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Hadfield shares space insights with Hawking

Dec. 20, 2013, London, U.K. - He has flown jet fighters, travelled on the space shuttle and commanded the International Space Station. But nothing seemed to intimidate Canadian astronaut Chris Hadfield quite as much as standing next to renowned physicist Stephen Hawking.


December 20, 2013
By The Globe and Mail

“Let me just say how scared I am,” Mr. Hadfield told a crowd of 300
people at the Canadian High Commission Thursday evening where he gave a
speech and fielded a couple of questions from Mr. Hawking. “I hope the
question includes part of the answer.”

Mr. Hawking, who has devoted much of his research to the study of the
cosmos, is a keen devotee of space travel and he has spoken about his
interest in flying into space one day. On Thursday he asked Mr. Hadfield
about the long-terms effects of weightlessness on trip to Mars and
whether the Canadian believed the solar system would ever be colonized.

Mr. Hadfield gave a long answer to the Mars question, saying that if
the trip could be done in a month the effects could be managed. However,
based on current technology it would take about six months to get there
which would have a significant impact on the body and mind. The biggest
challenge, he added, would be coping with the isolation. “How do you
keep your crew from going crazy?” he asked. “Within a month or so you
won’t be able to have a real-time conversation ever again with Earth,
the delay [on a call] will be so long…So that crew within weeks will
become Martians psychologically, they will no longer be of Earth.”

 

As
for colonization, Mr. Hadfield, 54, said he believes the solar system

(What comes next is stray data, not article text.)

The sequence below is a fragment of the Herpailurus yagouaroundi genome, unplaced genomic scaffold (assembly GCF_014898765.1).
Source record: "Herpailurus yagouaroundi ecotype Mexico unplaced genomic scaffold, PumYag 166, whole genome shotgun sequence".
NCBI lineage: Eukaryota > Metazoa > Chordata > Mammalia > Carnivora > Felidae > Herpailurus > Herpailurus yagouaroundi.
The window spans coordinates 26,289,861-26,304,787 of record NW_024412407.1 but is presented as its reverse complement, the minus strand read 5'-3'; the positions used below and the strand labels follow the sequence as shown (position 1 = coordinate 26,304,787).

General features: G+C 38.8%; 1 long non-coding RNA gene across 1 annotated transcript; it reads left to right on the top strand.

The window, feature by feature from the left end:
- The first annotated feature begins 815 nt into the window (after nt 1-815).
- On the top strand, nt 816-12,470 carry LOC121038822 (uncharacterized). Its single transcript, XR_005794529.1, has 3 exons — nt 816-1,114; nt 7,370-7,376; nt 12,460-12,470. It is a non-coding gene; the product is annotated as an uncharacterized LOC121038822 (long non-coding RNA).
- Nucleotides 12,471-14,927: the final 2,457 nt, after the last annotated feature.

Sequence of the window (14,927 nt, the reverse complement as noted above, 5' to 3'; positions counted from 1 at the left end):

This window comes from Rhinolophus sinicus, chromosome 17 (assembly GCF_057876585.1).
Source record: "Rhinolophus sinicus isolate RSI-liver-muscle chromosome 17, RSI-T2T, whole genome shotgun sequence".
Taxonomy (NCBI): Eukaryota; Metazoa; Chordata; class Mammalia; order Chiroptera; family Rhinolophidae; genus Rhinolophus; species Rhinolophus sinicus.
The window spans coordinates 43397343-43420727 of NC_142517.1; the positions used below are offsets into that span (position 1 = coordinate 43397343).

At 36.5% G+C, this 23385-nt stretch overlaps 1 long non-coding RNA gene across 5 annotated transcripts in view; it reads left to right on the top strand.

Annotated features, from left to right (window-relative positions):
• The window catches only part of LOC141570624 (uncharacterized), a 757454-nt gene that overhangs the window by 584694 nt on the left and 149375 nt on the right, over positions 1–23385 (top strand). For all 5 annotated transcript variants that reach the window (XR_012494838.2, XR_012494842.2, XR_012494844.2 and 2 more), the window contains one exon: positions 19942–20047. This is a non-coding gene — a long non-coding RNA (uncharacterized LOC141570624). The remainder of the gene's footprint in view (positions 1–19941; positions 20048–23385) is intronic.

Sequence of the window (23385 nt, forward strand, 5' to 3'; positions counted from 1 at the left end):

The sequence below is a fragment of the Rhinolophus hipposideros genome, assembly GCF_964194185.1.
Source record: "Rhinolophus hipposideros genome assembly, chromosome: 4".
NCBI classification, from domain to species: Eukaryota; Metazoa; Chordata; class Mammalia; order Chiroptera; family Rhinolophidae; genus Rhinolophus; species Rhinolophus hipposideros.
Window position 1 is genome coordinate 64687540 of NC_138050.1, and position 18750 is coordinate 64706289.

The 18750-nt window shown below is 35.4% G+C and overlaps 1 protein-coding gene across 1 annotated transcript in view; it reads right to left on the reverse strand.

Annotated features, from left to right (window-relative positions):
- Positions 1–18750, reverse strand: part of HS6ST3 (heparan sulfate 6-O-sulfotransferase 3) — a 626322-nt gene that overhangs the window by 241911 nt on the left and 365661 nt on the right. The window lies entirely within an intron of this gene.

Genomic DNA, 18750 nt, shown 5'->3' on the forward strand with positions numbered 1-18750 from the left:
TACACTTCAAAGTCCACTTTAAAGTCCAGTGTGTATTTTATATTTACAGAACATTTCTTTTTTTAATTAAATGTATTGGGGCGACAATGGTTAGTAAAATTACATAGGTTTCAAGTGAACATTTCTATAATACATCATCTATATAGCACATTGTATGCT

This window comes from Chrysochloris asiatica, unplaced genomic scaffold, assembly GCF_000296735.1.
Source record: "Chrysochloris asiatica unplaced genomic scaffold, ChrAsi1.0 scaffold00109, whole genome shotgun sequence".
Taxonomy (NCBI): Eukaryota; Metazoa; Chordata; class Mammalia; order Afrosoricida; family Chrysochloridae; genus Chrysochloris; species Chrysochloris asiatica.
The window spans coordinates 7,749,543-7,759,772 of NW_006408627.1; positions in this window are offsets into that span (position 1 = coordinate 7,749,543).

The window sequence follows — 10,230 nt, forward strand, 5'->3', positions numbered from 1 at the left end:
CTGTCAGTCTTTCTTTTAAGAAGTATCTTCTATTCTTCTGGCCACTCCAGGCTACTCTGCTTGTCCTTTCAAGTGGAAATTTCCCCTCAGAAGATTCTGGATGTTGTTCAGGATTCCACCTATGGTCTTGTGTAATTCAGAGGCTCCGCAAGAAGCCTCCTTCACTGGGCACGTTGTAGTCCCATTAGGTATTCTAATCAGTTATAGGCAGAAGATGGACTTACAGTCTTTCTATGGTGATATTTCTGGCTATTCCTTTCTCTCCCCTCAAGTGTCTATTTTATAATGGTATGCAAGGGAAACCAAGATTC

will be colonized one day but only when there is a real need to do it.
And he is convinced there will be some form of colonization of the Moon
within his lifetime.

 

With Mr. Hawking looking on, Mr. Hadfield
also sang David Bowie’s Space Oddity, which he famously sung during his
stint on the space station. And he took other questions from the
audience, including what happens when someone sneezes in space? Not
much, was the answer.

 

In an interview afterward, Mr. Hadfield, who
has retired from the Canadian Space Agency, said Canada continues to
play an important role in space research. “Canada is involved right
across the board,” he said. “China just landed on the moon. India just
went to Mars so there is huge opportunity for Canada.”

 

And he said
young people are still showing a keen interest in science, math and
space travel. “They are optimistic. They want to do things,” he said.
“We are one of the leading countries in the world in science and math.
We do a wonderful job. We can do it better, sure. We sure could do it a
lot worse.”

 

It was clear that meeting Mr. Hawking, 71, had an
impact on Mr. Hadfield. The two took a picture together and Mr. Hadfield
said he was honoured to meet the physicist.

 

Later as Mr. Hadfield
signed copies of his book, An Astronaut’s Guide to Life on Earth, Mr.
Hawking posed for pictures and answered a few questions with the help of
his long-time assistant, Judith Croasdell.

 

Ms. Croasdell said Mr.
Hawking had followed Mr. Hadfield’s journey on the space station and
was eager to meet him. “We actually reject an awful lot of invitations
but this was one he wanted to do,” she said adding that Mr. Hawking
continues to do research work at Cambridge University where he heads of
the Centre for Theoretical Cosmology. “He did enjoy it. I’m driving him
home tonight so we’ll hear all about it.”